Sri Lanka declares public emergency over protests
Sri Lanka's authorities have declared a state of emergency as citizens took to the streets in light of soaring prices, inflation, and all-around shortages.
Sri Lankan President Gotabaya Rajapaksa declared Saturday a nationwide state of public emergency in light of protests over the country's worst economic crisis since its independence, which has paralyzed Colombo's ability to provide the citizens with electricity and even hit the healthcare sector really hard.
The president made the announcement in a government gazette on Friday, citing public security, the protection of public order, and the maintenance of supplies and essential services as the reason behind the decision he took.
The Sri Lankan police and military had arrested and assaulted protestors outside Rajapaksa's residents in the capital, who had gone there to storm his house over the stifling economic conditions.
The police arrested 53 people and imposed a curfew in and around Colombo on Friday in a bid to discourage civilians from taking to the street as they were protesting over the shortage of essential items and goods, including fuel and foodstuffs.
The nation is suffering from power blackouts as long as 13 hours a day as Colombo tries to secure foreign exchange to pay for fuel following the pandemic that impeded Sri Lanka's vital tourism sector and foreign workers' remittances, not to mention public finances affected by tax cuts.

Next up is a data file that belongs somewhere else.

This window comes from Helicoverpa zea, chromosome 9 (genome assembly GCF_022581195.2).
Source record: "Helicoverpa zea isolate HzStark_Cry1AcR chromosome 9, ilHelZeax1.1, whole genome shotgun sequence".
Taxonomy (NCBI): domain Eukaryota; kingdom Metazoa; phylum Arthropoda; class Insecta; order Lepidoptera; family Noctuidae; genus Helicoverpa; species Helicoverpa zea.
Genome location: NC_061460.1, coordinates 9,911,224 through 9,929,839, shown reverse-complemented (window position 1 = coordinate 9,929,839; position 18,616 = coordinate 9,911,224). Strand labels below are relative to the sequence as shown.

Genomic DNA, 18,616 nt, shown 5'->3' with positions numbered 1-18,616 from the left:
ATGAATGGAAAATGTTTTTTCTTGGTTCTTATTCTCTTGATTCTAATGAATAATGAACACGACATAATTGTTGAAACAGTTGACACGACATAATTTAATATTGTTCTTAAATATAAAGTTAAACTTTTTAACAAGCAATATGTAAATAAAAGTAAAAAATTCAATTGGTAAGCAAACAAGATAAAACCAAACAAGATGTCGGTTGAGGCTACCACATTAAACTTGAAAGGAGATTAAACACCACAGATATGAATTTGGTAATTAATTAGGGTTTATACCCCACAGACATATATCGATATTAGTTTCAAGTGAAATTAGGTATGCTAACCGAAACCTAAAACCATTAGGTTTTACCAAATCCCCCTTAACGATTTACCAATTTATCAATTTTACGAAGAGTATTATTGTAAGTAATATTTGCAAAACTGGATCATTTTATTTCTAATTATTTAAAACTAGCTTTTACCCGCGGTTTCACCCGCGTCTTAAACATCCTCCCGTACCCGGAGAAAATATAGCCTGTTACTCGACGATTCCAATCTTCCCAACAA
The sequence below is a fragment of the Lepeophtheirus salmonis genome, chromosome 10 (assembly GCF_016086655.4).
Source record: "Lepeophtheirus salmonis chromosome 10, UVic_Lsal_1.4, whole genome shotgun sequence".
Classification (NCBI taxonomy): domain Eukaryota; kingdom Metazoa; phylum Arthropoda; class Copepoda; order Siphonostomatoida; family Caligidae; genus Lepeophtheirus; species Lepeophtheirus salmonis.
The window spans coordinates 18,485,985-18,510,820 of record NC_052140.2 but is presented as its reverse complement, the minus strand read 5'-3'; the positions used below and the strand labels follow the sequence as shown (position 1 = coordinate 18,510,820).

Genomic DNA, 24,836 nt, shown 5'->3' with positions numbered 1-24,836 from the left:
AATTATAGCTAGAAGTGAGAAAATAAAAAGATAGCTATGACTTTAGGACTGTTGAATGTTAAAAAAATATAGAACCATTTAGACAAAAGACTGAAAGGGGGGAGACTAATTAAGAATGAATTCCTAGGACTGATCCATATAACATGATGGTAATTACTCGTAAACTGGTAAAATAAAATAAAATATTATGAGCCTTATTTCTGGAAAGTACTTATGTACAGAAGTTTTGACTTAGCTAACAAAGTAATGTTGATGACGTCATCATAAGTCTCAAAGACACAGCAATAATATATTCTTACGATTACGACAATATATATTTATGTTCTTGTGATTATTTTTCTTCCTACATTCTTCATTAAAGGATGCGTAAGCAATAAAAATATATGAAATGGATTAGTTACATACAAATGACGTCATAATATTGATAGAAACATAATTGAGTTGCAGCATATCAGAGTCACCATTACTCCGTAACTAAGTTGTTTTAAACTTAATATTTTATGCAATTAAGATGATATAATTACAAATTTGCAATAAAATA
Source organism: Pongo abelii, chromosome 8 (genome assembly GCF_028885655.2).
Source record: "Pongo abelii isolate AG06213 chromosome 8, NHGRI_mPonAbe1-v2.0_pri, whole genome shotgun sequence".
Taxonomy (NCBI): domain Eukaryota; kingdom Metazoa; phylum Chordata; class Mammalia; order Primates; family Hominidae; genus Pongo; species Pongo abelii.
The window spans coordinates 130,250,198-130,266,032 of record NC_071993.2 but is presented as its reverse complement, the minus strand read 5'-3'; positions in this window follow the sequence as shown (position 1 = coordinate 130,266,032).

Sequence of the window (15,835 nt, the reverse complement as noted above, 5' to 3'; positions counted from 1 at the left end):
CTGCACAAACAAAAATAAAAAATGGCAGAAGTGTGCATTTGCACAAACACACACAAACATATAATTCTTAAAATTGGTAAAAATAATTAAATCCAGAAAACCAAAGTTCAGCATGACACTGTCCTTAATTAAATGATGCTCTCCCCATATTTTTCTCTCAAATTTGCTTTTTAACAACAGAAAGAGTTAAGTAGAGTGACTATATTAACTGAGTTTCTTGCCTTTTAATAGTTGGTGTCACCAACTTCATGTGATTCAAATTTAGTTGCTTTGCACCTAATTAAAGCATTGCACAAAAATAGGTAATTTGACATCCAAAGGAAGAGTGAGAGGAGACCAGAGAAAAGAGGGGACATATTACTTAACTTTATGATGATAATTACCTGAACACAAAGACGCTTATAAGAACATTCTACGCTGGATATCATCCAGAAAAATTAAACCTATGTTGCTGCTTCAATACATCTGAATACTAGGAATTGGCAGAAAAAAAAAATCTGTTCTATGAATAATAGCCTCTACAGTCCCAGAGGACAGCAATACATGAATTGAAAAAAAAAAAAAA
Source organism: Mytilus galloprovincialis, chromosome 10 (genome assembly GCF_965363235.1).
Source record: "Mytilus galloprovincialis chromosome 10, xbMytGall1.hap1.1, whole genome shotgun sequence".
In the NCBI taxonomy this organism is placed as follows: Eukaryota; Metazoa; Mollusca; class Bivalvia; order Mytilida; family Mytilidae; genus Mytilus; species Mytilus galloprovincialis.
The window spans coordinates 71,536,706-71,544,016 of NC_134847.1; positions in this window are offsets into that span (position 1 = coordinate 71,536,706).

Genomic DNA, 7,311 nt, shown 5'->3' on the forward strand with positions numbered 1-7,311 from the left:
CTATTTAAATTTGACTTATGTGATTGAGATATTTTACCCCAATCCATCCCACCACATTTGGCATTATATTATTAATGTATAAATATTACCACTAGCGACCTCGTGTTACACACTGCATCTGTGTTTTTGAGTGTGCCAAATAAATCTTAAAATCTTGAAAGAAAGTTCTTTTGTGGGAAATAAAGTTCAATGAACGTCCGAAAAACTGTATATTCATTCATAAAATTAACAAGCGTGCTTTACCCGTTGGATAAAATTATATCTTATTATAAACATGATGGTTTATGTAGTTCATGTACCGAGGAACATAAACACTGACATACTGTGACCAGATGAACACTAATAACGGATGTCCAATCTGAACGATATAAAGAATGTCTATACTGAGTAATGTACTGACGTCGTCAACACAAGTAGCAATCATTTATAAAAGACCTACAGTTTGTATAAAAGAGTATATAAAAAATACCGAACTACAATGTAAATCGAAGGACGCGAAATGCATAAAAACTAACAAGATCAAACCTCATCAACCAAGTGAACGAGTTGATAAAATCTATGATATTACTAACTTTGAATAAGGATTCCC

The Sri Lankan people are facing shortages and soaring inflation after the government devalued its currency ahead of talks with the IMF for a loan.
Following Thursday's round of police violence, at least 24 personnel were reported as injured by an official, who declined to comment on the number of protestors injured at the hands of the security apparatuses.
Amid stark concerns among Sri Lankans, Tourism Minister Prasanna Ranatunge warned that such protests would take a toll on the country's economic prospects.
"The main issue Sri Lanka is facing is a forex shortage, and protests of this nature will hurt tourism and have economic consequences," he said.
The UN envoy to Sri Lanka, Hanaa Singer-Hamdy, called for all the groups involved in the protests to practice self-restraint. "We are monitoring developments and are concerned by reports of violence," she wrote on Twitter.
We are monitoring developments and are concerned by reports of violence in #SriLanka. Calling for restraint from all groups.— Hanaa Singer-Hamdy (@SingerHanaa) April 1, 2022
Earlier, the country canceled exams for millions of school students as the country ran out of printing paper with the country's capital, Colombo, running short on dollars, thus failing to finance imports, officials announced.
Sri Lanka's Census and Statistics Department said year-on-year inflation in December was the highest since the National Consumer Price Index (NCPI) was established in 2015, as consumer prices rose by a record 14%.